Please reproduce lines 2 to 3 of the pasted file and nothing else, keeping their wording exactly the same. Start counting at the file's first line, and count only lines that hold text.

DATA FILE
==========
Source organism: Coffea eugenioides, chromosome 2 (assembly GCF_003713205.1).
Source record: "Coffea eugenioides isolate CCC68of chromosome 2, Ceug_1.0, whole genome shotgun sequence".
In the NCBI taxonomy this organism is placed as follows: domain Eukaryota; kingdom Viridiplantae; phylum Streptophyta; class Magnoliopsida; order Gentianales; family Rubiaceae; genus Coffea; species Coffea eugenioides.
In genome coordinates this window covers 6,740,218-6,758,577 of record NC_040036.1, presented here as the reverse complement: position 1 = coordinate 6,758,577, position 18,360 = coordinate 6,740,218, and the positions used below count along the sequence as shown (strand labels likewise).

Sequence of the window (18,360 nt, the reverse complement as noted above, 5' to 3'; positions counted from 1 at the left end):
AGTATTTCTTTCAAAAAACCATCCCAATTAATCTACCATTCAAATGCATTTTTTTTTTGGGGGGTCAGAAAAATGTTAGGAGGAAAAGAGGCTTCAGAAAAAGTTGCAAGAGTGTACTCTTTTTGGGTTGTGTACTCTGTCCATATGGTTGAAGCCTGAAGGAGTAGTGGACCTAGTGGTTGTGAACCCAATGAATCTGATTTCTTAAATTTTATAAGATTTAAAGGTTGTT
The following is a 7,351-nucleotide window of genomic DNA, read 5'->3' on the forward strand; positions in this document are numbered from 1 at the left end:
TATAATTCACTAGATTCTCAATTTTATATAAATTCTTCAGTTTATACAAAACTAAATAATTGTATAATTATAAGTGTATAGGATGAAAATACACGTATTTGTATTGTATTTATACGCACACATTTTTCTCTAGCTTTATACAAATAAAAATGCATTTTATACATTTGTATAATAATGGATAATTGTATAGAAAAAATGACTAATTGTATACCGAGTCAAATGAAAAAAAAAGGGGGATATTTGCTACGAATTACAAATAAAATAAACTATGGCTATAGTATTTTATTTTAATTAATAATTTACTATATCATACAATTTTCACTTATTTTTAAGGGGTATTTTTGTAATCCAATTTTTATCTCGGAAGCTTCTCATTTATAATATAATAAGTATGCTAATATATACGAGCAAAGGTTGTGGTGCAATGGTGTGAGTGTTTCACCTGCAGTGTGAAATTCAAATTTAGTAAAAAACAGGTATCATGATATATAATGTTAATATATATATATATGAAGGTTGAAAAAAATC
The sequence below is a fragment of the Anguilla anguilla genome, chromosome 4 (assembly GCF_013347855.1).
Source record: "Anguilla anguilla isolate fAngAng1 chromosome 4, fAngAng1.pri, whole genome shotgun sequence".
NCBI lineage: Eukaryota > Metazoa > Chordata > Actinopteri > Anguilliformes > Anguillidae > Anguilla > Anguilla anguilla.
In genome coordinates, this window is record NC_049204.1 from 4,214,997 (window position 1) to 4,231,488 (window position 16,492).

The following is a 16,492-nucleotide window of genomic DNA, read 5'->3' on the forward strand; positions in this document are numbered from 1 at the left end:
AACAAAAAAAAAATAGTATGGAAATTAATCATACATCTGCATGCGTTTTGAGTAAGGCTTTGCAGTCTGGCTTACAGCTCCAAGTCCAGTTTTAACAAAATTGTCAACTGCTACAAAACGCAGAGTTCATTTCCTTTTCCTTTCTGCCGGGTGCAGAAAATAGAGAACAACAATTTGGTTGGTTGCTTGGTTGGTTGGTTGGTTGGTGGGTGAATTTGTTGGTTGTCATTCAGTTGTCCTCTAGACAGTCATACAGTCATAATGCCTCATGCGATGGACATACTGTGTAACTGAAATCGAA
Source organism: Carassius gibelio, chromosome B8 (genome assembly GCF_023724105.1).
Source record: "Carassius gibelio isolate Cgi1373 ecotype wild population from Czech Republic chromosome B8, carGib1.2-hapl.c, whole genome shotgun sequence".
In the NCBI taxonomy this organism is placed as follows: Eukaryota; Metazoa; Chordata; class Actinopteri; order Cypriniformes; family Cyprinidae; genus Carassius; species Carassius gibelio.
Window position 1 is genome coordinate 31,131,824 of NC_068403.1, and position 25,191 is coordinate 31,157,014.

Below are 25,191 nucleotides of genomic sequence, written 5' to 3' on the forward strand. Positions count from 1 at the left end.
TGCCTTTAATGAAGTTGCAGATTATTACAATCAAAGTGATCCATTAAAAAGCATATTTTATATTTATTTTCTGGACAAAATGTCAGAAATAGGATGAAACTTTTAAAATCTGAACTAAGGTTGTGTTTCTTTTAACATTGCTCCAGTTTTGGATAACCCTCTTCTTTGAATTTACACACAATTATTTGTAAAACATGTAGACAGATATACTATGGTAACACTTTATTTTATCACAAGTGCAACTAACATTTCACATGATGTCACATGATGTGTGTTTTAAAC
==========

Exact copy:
Source record: "Coffea eugenioides isolate CCC68of chromosome 2, Ceug_1.0, whole genome shotgun sequence".
In the NCBI taxonomy this organism is placed as follows: domain Eukaryota; kingdom Viridiplantae; phylum Streptophyta; class Magnoliopsida; order Gentianales; family Rubiaceae; genus Coffea; species Coffea eugenioides.